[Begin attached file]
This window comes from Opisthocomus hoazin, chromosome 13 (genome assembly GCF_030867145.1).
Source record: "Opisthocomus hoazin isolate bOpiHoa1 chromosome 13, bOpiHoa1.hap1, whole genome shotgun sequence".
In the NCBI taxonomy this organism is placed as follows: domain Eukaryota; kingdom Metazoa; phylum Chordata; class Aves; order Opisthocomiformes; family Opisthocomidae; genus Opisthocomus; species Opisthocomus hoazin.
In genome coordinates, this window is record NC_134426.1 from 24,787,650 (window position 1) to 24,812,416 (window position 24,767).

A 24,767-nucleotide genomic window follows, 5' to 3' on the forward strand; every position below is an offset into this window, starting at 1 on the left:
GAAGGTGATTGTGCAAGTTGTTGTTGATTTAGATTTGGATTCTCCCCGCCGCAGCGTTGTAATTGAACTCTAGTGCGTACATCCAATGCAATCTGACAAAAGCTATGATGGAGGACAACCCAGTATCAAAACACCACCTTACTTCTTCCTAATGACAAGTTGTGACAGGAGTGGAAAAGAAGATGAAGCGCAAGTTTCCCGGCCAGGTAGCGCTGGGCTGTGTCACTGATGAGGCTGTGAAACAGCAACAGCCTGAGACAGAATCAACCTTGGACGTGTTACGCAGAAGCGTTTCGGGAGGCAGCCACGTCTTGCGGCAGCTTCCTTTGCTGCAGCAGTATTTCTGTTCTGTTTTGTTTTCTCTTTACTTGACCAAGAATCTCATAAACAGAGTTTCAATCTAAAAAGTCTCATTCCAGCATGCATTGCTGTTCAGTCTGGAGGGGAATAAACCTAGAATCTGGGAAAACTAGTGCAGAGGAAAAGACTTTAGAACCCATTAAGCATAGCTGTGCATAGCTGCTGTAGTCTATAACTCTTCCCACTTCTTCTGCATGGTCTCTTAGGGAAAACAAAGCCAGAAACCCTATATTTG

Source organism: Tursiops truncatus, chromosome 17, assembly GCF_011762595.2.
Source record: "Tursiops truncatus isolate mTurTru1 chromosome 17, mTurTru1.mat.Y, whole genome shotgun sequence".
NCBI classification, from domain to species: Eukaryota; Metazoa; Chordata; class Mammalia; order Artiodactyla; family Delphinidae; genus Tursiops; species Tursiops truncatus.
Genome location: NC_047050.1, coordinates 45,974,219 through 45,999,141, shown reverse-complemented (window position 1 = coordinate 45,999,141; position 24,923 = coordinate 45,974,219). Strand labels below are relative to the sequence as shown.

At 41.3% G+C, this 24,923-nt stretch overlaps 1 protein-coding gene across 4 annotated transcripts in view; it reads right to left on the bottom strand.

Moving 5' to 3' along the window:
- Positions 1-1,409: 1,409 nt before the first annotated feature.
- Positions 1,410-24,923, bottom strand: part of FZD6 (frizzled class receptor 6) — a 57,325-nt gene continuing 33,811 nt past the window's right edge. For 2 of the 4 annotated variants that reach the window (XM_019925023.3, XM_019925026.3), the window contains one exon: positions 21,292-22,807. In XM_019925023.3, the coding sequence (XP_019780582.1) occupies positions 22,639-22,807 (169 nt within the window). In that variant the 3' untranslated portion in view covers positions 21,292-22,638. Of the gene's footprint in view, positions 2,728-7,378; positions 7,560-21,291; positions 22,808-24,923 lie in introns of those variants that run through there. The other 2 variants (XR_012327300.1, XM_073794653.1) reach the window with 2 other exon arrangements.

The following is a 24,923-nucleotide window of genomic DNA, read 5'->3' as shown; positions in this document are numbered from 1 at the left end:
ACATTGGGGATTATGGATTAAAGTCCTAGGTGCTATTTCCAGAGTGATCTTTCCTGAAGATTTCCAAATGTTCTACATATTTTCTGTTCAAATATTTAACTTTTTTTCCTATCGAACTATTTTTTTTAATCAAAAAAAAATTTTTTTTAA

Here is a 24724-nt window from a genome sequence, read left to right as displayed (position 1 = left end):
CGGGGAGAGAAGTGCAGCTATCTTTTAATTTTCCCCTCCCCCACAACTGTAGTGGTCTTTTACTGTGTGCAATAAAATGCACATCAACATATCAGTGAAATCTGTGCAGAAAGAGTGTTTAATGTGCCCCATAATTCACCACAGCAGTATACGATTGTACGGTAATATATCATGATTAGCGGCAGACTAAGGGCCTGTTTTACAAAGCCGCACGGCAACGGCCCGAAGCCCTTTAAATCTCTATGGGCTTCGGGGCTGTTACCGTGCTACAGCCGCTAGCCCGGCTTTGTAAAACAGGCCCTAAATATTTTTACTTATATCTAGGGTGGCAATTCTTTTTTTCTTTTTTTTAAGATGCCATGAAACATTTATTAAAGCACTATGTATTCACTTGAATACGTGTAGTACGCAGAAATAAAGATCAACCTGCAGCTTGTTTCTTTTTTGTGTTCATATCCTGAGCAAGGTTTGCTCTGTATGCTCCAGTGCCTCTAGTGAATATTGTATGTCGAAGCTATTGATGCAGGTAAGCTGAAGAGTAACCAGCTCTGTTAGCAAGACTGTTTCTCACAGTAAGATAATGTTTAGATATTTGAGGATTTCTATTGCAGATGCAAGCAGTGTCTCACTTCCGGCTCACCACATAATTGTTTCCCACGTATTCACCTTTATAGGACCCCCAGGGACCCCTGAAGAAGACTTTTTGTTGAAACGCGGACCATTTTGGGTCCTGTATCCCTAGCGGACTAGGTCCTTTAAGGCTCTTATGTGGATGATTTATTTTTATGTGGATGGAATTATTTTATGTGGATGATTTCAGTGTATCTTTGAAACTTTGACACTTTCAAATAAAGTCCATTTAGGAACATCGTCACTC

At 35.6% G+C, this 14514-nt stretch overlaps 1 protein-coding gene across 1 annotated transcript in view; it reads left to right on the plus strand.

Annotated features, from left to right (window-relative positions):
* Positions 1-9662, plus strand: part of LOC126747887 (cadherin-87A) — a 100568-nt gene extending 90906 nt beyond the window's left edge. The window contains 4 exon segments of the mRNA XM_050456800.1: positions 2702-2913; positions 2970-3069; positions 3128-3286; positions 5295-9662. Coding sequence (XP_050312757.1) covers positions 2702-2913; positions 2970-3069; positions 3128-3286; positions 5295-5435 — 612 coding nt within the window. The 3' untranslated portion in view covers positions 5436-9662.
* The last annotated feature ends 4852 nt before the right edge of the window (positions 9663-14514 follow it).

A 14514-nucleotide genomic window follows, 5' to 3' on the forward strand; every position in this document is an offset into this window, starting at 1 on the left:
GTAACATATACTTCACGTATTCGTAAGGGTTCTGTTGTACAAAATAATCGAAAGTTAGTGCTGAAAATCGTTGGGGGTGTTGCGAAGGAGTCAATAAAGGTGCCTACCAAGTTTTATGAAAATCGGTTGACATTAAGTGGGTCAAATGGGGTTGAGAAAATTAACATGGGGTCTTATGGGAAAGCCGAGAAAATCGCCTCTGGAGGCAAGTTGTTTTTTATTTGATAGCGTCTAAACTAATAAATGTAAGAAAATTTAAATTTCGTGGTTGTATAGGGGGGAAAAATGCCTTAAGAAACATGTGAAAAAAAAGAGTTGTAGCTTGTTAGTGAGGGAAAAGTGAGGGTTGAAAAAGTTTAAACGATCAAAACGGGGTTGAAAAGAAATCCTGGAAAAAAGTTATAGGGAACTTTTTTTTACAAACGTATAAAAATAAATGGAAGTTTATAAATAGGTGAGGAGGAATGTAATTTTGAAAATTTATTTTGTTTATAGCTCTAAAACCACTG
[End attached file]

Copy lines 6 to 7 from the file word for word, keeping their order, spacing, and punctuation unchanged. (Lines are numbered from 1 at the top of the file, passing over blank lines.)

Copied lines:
GAAGGTGATTGTGCAAGTTGTTGTTGATTTAGATTTGGATTCTCCCCGCCGCAGCGTTGTAATTGAACTCTAGTGCGTACATCCAATGCAATCTGACAAAAGCTATGATGGAGGACAACCCAGTATCAAAACACCACCTTACTTCTTCCTAATGACAAGTTGTGACAGGAGTGGAAAAGAAGATGAAGCGCAAGTTTCCCGGCCAGGTAGCGCTGGGCTGTGTCACTGATGAGGCTGTGAAACAGCAACAGCCTGAGACAGAATCAACCTTGGACGTGTTACGCAGAAGCGTTTCGGGAGGCAGCCACGTCTTGCGGCAGCTTCCTTTGCTGCAGCAGTATTTCTGTTCTGTTTTGTTTTCTCTTTACTTGACCAAGAATCTCATAAACAGAGTTTCAATCTAAAAAGTCTCATTCCAGCATGCATTGCTGTTCAGTCTGGAGGGGAATAAACCTAGAATCTGGGAAAACTAGTGCAGAGGAAAAGACTTTAGAACCCATTAAGCATAGCTGTGCATAGCTGCTGTAGTCTATAACTCTTCCCACTTCTTCTGCATGGTCTCTTAGGGAAAACAAAGCCAGAAACCCTATATTTG

Source organism: Tursiops truncatus, chromosome 17, assembly GCF_011762595.2.